Last week I published an unrolled version of Peter Paluch’s explanation of flooding differences between OSPF and IS-IS. Here’s the second part of the saga: IS-IS flooding details (yet again, reposted in a more traditional format with Peter’s permission).
In IS-IS, DIS1 is best described as a “baseline benchmark” – a reference point that other routers compare themselves to, but it does not sit in the middle of the flow of updates (Link State PDUs, LSPs).
A quick and simplified refresher on packet types in IS-IS: A LSP carries topological information about its originating router – its System ID, its links to other routers and its attached prefixes. It is similar to an OSPF LSU containing one or more LSAs of different types.
Christoph Jaggi sent me a link to an interesting article describing security vulnerabilities pentesters found in Cisco SD-WAN admin/management code.
I’m positive the bugs have been fixed in the meantime, but what riled me most was the root cause: Little Bobby Tables (aka SQL injection) dropped by. Come on, it’s 2021, SD-WAN is supposed to be about building secure replacements for MPLS/VPN networks, and they couldn’t get someone who could write SQL-injection-safe code (the top web application security risk)?
Someone using my netsim-tools sent me an intriguing question: “Would it be possible to get network topology graphs out of the tool?”
I did something similar a long while ago for a simple network automation project (and numerous networking engineers built really interesting stuff while attending the Building Network Automation Solutions course), so it seemed like a no-brainer. As always, things aren’t as easy as they look.
I loved the Time Dilation blog post by Seth Godin. It explains so much, including why I won’t accept a “quick conf call to touch base and hash out ideas” from someone coming out of the blue sky – why should I be interested if they can’t invest the time to organize their thoughts and pour them into an email.
The concept of “creation-to-consumption” ratio is also interesting. Now I understand why I hate unedited opinionated chinwagging (many podcasts sadly fall into this category) or videos where someone blabbers into a camera while visibly trying to organize their thoughts.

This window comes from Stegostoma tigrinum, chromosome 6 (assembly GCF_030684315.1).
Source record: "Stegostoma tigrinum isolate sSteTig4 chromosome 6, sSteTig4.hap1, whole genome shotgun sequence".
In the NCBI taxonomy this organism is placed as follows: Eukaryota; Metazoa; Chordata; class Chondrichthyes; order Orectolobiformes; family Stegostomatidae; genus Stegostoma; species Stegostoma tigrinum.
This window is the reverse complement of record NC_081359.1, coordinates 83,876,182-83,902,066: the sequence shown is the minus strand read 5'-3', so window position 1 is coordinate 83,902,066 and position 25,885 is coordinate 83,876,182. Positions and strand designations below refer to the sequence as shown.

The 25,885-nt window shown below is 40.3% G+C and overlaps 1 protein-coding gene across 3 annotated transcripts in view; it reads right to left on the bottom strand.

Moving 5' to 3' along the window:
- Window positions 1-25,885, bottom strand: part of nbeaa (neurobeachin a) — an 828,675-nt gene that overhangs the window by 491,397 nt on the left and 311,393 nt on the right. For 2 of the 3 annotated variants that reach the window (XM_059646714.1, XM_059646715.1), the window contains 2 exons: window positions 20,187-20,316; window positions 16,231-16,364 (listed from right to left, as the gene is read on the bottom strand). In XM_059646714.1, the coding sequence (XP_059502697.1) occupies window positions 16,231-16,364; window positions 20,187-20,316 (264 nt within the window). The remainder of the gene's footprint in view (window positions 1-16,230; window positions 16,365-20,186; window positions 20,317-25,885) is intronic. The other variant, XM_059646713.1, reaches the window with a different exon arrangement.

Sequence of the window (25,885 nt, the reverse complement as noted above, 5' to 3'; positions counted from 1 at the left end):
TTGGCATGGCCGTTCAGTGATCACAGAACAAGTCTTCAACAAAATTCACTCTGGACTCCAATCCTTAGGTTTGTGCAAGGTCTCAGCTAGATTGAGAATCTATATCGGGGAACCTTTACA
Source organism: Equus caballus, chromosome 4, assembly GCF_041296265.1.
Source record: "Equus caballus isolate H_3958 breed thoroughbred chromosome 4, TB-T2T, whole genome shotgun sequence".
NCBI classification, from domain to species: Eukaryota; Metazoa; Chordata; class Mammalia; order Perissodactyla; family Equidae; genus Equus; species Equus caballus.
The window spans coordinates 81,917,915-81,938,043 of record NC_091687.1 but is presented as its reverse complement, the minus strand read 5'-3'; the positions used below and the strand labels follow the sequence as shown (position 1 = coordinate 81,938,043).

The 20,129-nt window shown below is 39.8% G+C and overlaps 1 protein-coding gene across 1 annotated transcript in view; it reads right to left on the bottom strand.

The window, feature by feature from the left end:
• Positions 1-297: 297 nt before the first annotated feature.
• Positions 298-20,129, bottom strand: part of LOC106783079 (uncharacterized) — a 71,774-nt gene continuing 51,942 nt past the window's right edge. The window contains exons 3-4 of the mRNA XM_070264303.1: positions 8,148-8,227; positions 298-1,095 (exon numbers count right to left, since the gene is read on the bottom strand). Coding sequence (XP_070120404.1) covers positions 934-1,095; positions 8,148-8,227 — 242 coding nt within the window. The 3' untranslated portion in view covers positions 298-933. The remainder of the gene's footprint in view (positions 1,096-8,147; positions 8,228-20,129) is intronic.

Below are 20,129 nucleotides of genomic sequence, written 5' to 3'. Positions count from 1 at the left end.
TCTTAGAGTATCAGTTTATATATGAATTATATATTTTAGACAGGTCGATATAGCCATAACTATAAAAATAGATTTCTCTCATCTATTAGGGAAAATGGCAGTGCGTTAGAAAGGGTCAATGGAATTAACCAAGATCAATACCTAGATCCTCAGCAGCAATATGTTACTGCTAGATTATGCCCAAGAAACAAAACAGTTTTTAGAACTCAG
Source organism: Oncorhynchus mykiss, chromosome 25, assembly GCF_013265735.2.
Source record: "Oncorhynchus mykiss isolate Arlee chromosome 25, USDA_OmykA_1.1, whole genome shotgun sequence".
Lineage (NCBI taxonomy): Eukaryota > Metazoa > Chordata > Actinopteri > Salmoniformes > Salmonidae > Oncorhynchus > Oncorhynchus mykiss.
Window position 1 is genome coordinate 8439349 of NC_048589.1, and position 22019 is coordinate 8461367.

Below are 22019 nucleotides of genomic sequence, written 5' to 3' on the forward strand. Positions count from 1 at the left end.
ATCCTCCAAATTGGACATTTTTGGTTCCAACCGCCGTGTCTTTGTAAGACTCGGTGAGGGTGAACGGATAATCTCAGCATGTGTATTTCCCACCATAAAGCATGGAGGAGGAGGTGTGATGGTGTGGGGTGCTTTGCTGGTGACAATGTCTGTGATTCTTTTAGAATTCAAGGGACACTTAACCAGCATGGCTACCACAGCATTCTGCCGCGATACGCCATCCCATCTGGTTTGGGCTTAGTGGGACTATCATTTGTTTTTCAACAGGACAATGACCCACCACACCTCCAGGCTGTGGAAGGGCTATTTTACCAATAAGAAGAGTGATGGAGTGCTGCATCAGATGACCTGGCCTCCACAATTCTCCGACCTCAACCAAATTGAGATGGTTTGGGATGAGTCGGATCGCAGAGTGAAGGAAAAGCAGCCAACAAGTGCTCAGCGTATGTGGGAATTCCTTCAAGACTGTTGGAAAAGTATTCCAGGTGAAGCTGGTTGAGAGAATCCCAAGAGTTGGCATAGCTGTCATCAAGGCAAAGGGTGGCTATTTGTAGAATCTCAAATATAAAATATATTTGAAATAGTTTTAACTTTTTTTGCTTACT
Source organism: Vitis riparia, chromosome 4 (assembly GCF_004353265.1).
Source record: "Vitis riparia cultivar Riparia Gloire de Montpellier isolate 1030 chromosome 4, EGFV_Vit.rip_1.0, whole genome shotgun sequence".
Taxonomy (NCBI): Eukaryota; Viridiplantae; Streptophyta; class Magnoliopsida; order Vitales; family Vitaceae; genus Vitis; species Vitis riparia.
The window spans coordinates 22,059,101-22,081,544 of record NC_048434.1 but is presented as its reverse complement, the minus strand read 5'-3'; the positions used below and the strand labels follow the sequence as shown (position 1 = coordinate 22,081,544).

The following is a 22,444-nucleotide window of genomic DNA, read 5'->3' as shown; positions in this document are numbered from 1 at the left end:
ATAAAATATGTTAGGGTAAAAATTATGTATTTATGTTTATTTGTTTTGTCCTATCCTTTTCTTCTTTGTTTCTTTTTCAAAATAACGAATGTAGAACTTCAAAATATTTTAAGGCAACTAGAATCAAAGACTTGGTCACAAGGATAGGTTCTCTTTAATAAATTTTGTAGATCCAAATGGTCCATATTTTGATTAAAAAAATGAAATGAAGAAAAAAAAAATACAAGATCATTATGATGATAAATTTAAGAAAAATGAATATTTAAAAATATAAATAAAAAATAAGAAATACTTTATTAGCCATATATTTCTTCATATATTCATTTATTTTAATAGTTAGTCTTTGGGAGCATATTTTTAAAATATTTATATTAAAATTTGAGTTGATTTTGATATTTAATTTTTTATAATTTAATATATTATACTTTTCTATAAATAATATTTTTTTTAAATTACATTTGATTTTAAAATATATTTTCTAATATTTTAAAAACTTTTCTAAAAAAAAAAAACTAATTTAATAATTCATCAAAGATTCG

Just FYI, these are some of the typical ratios I had to deal in the past:
Peter Paluch loves blogging in microchunks on Twitter ;) This time, he described the differences between OSPF and IS-IS, and gracefully allowed me to repost the explanation in a more traditional format.
My friends, I happen to have a different opinion. It will take a while to explain it and I will have to seemingly go off on a tangent. Please have patience. As a teaser, though: The 2Way state between DRothers does not improve flooding efficiency – in fact, it worsens it.
In early September, I started yet another project that’s been on the back burner for over a year: ipSpace.net Design Clinic (aka Ask Me Anything Reasonable in a more structured format). Instead of collecting questions and answering them in a podcast (example: Deep Questions podcast), I decided to make it more interactive with a live audience and real-time discussions. I also wanted to keep it valuable to anyone interested in watching the recordings, so we won’t discuss obscure failures of broken designs or dirty tricks that should have remained in CCIE lab exams.
Stateful Switchover (SSO) is another seemingly awesome technology that can help you implement high availability when facing a
broken non-redundant network design. Here’s how it’s supposed to work:
- A network device runs two copies of the control plane (primary and backup);
- Primary control plane continuously synchronizes its state with the backup control plane;
- When the primary control plane crashes, the backup control plane already has all the required state and is ready to take over in moments.
Delighted? You might be disappointed once you start digging into the details.